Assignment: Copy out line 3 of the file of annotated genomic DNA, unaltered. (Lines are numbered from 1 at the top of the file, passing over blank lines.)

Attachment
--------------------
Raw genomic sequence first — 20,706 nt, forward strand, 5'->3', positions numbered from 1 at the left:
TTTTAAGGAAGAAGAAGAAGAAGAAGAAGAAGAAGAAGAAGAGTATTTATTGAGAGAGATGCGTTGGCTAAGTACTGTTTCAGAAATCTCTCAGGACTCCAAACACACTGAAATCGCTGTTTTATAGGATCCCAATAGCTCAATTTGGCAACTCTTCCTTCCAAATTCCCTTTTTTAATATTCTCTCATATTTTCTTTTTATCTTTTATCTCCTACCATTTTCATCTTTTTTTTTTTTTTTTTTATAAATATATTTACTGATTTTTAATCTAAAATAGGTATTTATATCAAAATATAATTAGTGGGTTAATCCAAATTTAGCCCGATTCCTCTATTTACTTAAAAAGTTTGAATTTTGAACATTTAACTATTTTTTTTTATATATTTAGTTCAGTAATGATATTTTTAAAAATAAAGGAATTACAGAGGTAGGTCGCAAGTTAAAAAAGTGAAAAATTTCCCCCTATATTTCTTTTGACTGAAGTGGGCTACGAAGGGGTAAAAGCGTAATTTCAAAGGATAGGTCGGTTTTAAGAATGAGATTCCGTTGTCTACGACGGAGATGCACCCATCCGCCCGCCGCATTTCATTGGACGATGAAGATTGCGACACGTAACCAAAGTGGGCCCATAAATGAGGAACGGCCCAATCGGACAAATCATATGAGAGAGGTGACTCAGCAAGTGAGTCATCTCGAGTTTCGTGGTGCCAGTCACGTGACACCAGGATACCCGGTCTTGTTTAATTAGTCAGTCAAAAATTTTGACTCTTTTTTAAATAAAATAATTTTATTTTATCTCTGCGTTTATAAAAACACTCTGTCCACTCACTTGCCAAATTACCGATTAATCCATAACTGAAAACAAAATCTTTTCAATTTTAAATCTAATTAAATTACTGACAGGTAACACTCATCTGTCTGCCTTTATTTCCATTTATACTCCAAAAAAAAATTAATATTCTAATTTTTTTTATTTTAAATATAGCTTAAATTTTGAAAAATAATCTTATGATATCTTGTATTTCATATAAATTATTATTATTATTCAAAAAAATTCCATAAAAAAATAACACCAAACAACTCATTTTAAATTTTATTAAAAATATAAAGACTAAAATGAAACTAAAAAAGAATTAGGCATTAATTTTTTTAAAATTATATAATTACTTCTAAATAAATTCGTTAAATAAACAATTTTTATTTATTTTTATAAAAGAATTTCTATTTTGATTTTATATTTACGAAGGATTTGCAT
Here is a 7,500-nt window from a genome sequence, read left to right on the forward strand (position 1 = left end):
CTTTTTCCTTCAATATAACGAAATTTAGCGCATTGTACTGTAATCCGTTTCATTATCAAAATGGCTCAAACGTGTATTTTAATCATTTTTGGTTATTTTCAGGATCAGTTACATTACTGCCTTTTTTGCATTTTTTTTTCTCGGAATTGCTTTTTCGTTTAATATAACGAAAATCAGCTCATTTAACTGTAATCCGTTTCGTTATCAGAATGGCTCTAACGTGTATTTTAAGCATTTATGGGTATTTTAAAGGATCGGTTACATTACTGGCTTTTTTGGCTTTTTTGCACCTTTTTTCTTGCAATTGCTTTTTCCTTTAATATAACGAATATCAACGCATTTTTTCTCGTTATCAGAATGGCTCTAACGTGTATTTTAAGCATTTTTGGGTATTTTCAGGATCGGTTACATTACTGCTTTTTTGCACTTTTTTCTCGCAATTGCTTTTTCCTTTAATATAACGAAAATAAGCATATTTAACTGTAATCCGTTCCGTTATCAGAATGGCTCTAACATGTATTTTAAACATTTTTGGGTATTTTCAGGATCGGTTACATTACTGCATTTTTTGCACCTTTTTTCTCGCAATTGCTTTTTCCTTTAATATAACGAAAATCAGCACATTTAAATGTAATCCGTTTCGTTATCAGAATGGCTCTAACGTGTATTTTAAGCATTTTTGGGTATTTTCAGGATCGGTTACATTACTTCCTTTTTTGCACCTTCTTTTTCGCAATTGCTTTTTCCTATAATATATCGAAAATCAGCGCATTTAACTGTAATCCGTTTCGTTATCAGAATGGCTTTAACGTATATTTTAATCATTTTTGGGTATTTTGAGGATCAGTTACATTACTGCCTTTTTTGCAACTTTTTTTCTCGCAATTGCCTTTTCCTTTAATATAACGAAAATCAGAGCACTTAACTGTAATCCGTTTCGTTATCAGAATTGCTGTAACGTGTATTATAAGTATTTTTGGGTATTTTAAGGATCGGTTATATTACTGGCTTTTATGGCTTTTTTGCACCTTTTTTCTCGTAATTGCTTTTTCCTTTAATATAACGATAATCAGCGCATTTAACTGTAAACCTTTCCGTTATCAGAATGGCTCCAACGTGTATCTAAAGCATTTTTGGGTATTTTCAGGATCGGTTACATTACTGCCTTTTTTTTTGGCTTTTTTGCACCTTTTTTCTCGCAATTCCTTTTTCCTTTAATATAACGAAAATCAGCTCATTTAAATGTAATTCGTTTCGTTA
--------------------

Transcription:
Here is a 7,500-nt window from a genome sequence, read left to right on the forward strand (position 1 = left end):